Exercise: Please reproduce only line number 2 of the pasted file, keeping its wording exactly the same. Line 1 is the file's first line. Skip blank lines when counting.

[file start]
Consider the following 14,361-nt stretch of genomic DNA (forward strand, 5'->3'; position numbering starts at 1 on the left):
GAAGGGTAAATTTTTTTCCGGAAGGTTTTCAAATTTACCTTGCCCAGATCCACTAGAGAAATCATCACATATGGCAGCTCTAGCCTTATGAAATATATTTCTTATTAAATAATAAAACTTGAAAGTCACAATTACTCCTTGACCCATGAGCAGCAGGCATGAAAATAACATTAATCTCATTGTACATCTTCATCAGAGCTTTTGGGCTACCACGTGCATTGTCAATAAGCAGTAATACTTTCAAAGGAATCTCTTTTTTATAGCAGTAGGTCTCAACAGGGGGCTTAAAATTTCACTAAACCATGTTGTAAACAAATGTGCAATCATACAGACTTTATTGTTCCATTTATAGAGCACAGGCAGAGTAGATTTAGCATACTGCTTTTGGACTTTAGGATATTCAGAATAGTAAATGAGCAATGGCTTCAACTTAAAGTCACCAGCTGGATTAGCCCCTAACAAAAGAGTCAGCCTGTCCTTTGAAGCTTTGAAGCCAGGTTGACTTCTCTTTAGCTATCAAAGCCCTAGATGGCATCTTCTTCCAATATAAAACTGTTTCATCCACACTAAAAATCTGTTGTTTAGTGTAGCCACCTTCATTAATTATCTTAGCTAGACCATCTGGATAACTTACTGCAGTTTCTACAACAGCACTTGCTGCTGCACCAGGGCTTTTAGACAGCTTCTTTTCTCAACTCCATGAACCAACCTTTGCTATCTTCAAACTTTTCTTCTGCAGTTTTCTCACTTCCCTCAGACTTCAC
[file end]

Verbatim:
GAAGGGTAAATTTTTTTCCGGAAGGTTTTCAAATTTACCTTGCCCAGATCCACTAGAGAAATCATCACATATGGCAGCTCTAGCCTTATGAAATATATTTCTTATTAAATAATAAAACTTGAAAGTCACAATTACTCCTTGACCCATGAGCAGCAGGCATGAAAATAACATTAATCTCATTGTACATCTTCATCAGAGCTTTTGGGCTACCACGTGCATTGTCAATAAGCAGTAATACTTTCAAAGGAATCTCTTTTTTATAGCAGTAGGTCTCAACAGGGGGCTTAAAATTTCACTAAACCATGTTGTAAACAAATGTGCAATCATACAGACTTTATTGTTCCATTTATAGAGCACAGGCAGAGTAGATTTAGCATACTGCTTTTGGACTTTAGGATATTCAGAATAGTAAATGAGCAATGGCTTCAACTTAAAGTCACCAGCTGGATTAGCCCCTAACAAAAGAGTCAGCCTGTCCTTTGAAGCTTTGAAGCCAGGTTGACTTCTCTTTAGCTATCAAAGCCCTAGATGGCATCTTCTTCCAATATAAAACTGTTTCATCCACACTAAAAATCTGTTGTTTAGTGTAGCCACCTTCATTAATTATCTTAGCTAGACCATCTGGATAACTTACTGCAGTTTCTACAACAGCACTTGCTGCTGCACCAGGGCTTTTAGACAGCTTCTTTTCTCAACTCCATGAACCAACCTTTGCTATCTTCAAACTTTTCTTCTGCAGTTTTCTCACTTCCCTCAGACTTCAC